Bishop Harry R. Jackson Jr., a Maryland pastor who bridged faith and politics, emerging as a fiery voice for Black evangelicals while championing conservative positions on same-sex marriage and abortion, advocating for criminal justice reform and serving as a spiritual adviser to President Trump, died Nov. 9 at his home in Silver Spring. He was 67.

He had been diagnosed with esophageal cancer in 2005 and had a stroke later that year, but recovered to continue preaching. Rickardo Bodden, the chief of staff at Hope Christian Church in Beltsville, confirmed the death but said he did not know the cause.

As senior pastor at Hope Christian, Bishop Jackson led a Pentecostal congregation of about 1,500 members and built a national profile through radio commentary, magazine columns and television appearances. He called himself a “biblical conservative and social reformer,” accused liberal Black ministers of being out of touch with their congregations and founded the High Impact Leadership Coalition to bring together evangelical pastors.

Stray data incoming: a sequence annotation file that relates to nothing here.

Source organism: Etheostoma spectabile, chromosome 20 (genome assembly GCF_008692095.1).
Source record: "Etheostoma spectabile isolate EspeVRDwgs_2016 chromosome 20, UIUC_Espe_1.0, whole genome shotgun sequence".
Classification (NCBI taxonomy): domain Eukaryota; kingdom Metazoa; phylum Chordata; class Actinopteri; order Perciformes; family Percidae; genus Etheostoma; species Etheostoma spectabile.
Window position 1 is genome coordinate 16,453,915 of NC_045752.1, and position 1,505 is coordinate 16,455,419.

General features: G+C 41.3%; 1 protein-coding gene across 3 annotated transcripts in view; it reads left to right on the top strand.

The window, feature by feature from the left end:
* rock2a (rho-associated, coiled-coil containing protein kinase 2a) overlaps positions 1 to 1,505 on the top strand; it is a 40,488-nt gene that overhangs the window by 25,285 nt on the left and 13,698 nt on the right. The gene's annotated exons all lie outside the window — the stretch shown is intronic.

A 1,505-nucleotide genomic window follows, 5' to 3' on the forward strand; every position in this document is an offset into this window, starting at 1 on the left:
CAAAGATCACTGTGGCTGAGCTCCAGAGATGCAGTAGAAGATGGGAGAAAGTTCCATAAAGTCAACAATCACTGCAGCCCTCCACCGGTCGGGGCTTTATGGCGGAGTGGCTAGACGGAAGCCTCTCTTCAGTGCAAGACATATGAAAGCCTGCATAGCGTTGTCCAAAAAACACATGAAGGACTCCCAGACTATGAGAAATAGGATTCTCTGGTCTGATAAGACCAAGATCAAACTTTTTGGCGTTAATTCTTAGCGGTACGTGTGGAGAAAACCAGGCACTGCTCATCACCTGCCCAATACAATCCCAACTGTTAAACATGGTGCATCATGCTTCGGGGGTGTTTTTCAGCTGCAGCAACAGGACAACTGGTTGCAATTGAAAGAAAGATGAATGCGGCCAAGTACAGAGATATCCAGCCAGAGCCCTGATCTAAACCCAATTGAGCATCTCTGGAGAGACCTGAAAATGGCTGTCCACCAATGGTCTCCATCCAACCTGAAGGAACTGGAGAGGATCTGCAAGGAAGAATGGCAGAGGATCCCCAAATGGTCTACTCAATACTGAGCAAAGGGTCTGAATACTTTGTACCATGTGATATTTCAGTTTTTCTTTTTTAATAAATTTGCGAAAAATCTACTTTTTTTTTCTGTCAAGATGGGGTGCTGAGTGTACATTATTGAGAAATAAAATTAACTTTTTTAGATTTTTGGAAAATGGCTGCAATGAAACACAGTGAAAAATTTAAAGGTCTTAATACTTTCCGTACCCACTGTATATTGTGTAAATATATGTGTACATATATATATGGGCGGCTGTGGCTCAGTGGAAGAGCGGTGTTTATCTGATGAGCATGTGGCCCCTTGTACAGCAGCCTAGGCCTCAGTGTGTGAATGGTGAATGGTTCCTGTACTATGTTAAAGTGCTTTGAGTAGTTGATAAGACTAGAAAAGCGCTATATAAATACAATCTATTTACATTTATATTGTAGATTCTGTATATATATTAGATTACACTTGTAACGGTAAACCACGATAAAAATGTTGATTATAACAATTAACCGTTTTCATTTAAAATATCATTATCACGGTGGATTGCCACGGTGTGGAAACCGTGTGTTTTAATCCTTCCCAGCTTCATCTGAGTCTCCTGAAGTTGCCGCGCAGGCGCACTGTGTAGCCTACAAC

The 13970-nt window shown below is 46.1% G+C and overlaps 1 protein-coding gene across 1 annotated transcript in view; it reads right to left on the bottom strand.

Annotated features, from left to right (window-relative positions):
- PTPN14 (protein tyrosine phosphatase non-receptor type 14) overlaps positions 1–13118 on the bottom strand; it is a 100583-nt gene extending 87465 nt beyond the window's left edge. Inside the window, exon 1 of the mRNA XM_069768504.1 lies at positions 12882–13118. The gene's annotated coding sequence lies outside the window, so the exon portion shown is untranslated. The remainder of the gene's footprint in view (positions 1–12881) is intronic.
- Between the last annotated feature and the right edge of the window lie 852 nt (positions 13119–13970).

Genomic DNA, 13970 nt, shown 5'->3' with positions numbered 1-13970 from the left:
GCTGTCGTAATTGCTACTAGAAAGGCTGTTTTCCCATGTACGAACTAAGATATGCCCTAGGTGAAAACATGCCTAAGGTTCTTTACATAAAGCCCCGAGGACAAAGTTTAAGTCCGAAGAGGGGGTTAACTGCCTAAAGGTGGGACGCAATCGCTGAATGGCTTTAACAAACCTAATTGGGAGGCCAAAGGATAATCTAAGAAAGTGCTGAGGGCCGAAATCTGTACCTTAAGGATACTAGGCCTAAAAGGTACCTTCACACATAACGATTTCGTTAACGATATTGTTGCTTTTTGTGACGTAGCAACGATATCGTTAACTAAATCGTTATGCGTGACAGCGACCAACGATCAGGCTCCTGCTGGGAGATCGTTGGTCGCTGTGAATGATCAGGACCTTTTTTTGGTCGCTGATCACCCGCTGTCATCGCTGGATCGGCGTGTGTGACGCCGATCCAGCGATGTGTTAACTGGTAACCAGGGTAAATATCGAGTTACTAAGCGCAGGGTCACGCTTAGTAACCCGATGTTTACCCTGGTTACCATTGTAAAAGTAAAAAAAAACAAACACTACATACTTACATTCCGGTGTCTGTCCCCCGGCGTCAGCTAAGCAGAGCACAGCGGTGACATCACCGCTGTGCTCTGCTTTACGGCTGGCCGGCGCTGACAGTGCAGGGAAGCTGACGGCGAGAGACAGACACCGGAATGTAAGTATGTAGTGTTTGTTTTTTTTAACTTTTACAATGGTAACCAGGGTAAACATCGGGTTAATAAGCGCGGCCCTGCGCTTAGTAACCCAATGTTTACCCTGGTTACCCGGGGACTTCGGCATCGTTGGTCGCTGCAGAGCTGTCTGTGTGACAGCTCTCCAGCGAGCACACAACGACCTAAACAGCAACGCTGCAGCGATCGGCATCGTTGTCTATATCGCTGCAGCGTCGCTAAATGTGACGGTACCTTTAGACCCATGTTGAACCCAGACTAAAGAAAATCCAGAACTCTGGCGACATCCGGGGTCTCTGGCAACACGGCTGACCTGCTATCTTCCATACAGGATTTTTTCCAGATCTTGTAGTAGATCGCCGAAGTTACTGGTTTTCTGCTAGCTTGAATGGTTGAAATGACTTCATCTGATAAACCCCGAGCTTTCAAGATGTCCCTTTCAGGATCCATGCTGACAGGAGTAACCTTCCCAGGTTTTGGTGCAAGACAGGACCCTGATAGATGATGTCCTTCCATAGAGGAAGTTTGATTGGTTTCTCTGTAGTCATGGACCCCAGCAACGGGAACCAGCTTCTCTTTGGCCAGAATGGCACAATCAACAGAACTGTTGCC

Bishop Jackson cited biblical scripture while condemning abortion and same-sex marriage, which he once called part of “a satanic plot to destroy our seed.” In 2005 he introduced a “Black Contract With America on Moral Values,” alluding to the legislative agenda of former House Speaker Newt Gingrich (R-Ga.) while calling for the privatization of Social Security, among other right-leaning policy proposals.

Even as he backed conservative politicians, he pushed leaders of both parties — including Trump — to promote economic development in low-income neighborhoods and overhaul the criminal justice system, in part through sentencing changes for drug offenders and better rehabilitation for former inmates. “The old labels of Democrat and Republican, left and right, have outlived their usefulness,” he once told the Baltimore Sun. “Whoever supports a moral platform is fine by me.”

Bishop Jackson “often went against the grain in terms of how he applied the Bible to cultural issues,” said Tony Evans, a megachurch pastor in Dallas. “He would be very conservative when it came to high-level moral issues, but very socially conscious when it came to equity across racial and class lines.”

“He tried to bring heaven into history,” Evans added in a phone interview. “He didn’t just want to theorize and pontificate from the pulpit. He wanted to see action take place in communities that sought to bring change.”